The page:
Sophomore’s soap box derby racing career includes a world championship title

Now retired from the sport, Malena Shipley has earned numerous awards and set records over the past several years


Courtesy of Malena Shipley

Malena Shipley won the Soap Box Derby National Championship in 2017 in Akron, Ohio.

Chloe Dierkes, Staff Writer

How many world champions of something do you know? Well, you may know the Soap Box Derby Racing World Champion: sophomore Malena Shipley. 

For those who do not know, soap box derby racing is a sport where children and young adults build motorless cars to race down a hill.

Shipley started racing when she was seven years old. It all started when she was at a local festival and tried racing at one of the stations. The man running the stand thought she was really talented and asked her to race in a nearby race. 

Shipley and her parents did not think this hobby would turn into a serious endeavor. 

“We thought it was just going to be a one-time thing that I would do, and I ended up going to nationals from there,” Shipley explained.

She started out in local races and her racing career only expanded from there, traveling to compete as far as West Virginia and Akron, Ohio where she raced in the National Championships six times and won it in 2017 in the masters division. Despite its name, the event also features international competitors from across the globe, meaning that Shipley can officially call herself a world champion.

In addition to being crowned a world champion, Shipley has also won a number of awards and records during her racing career. 

In 2016, Shipley took home the Nationals Rally fastest track time, third place at the DQ Rally Challenge, and second place at a national rally, all in the stock division, and was in the National 200 Point Club.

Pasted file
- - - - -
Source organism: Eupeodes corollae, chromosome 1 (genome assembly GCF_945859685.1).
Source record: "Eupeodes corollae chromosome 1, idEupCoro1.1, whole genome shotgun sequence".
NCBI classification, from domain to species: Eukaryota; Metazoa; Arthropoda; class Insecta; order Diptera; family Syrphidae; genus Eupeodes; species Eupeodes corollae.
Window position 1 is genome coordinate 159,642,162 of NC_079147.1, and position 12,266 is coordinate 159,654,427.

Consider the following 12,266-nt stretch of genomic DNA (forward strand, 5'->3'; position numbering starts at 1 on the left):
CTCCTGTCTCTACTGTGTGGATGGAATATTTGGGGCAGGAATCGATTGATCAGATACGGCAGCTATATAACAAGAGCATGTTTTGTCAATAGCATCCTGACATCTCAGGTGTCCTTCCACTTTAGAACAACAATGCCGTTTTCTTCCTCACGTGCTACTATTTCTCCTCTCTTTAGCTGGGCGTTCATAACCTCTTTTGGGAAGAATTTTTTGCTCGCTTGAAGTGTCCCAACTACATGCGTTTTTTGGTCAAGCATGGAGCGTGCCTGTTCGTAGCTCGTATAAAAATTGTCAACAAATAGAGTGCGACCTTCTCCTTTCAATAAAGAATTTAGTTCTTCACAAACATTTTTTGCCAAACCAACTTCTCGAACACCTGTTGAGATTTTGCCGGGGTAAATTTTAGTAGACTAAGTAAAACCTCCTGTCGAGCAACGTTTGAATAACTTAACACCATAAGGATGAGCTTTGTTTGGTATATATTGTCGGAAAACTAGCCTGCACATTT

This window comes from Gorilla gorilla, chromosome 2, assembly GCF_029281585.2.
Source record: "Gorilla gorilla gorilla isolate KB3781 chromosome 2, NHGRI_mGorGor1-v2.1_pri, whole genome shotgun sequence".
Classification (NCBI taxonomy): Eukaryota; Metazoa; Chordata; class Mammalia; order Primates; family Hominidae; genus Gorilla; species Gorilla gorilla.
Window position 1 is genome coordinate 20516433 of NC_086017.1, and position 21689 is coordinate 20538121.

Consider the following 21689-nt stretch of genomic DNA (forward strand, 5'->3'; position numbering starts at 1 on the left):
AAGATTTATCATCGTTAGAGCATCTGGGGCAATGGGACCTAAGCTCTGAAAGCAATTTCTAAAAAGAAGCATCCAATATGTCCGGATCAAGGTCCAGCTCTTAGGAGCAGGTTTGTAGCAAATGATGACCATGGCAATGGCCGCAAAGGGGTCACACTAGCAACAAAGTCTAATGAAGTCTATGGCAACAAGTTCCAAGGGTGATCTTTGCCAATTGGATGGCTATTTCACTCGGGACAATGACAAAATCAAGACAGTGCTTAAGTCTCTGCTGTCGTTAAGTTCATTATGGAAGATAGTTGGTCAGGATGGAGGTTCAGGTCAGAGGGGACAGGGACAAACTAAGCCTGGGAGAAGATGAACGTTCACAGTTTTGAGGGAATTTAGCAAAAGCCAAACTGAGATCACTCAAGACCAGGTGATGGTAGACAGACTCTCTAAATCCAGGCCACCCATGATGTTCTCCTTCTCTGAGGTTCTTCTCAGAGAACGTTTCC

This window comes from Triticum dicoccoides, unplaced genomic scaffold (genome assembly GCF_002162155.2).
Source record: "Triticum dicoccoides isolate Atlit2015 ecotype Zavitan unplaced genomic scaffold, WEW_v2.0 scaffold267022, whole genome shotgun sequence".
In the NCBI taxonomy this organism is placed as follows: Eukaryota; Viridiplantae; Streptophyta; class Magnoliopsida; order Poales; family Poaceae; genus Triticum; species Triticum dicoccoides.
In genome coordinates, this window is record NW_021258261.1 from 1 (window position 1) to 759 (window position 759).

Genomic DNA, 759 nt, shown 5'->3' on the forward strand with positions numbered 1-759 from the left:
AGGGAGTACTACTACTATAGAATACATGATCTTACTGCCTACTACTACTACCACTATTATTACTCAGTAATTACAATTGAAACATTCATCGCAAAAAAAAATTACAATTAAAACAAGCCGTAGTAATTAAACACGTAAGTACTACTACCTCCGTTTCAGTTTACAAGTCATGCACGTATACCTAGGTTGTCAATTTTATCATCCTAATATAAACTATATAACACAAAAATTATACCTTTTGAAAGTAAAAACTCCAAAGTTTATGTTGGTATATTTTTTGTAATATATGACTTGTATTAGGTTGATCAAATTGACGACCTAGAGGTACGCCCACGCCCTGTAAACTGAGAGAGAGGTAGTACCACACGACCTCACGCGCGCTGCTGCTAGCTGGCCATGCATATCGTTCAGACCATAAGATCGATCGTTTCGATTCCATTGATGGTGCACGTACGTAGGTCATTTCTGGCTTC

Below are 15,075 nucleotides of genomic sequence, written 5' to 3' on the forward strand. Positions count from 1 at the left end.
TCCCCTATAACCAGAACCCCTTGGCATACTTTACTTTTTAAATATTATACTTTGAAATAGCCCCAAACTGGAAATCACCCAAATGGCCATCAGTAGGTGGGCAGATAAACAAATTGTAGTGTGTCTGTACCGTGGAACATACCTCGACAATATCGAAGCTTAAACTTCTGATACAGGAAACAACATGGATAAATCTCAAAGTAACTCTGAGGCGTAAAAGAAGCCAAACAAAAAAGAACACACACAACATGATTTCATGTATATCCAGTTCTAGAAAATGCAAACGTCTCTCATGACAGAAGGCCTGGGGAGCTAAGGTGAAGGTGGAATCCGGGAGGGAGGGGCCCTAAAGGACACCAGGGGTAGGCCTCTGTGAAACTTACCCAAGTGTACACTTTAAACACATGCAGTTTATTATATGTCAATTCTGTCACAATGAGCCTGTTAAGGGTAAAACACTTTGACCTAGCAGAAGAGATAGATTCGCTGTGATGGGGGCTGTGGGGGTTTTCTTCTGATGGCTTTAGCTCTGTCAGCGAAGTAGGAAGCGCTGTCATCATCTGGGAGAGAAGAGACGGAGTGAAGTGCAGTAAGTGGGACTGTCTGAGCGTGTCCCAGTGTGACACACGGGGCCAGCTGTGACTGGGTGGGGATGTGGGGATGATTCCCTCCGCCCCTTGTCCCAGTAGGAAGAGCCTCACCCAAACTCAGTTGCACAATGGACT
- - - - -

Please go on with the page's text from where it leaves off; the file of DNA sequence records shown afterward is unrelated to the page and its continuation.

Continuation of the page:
Shipley likes soap box derby racing because “it was a really different thing to do. I’m also really competitive so anything with competition is really fun for me.”

“We thought it was just going to be a one-time thing that I would do, and I ended up going to nationals from there.”

In soap box derbies, part of the process is that racers build their own cars. 

“I liked the whole process of building the car,” she said. “Being able to make the car yourself and then race it is a really cool thing to be able to do.”

It took Shipley and her dad about a month to build and paint her final car before she retired from racing.

Because soap box derby racers don’t actually hit the track with their cars until the day of the races, she said her preparation “was more of mentally preparing and getting ready for nationals with the rally races I was doing before nationals.”

Shipley mostly raced during the summer, from once a month to every weekend, depending on the amount of points she needs. 

Shipley was a natural at soap box derby racing, but she said, “I think that when I started, I was good mostly because I was really focused. That helped me a lot because focus is one of the most important things. Then when I started rally racing, that helped me get really good at it.”

She stopped a few years ago because it became too much of a commitment, especially with the amount of time traveling took and the commitments she held to other sports.  Also, the expenses of a unique sport like soap box derby racing added up quickly. 

After she retired her collection of cars at the end of her racing career a few years ago, she gave many of them away. In fact, one of them hangs in the Soap Box Derby Hall of Fame in Akron, Ohio. 

Racing helped shape Shipley into the person she is today. 

“It helped me learn how to set goals and helped me become really focused,” Shipley said. “I had to be committed because it took all of those years to build up to winning the national championship. I had to work towards it and be able to give up my time to race every week.”

The focus, commitment, and goal-setting Shipley learned while racing continues to help her today as she participates in basketball, cross country, and track.

What started as a simple hobby turned into an award-winning career, proving that you never know what passions will drive you to your next chance at success.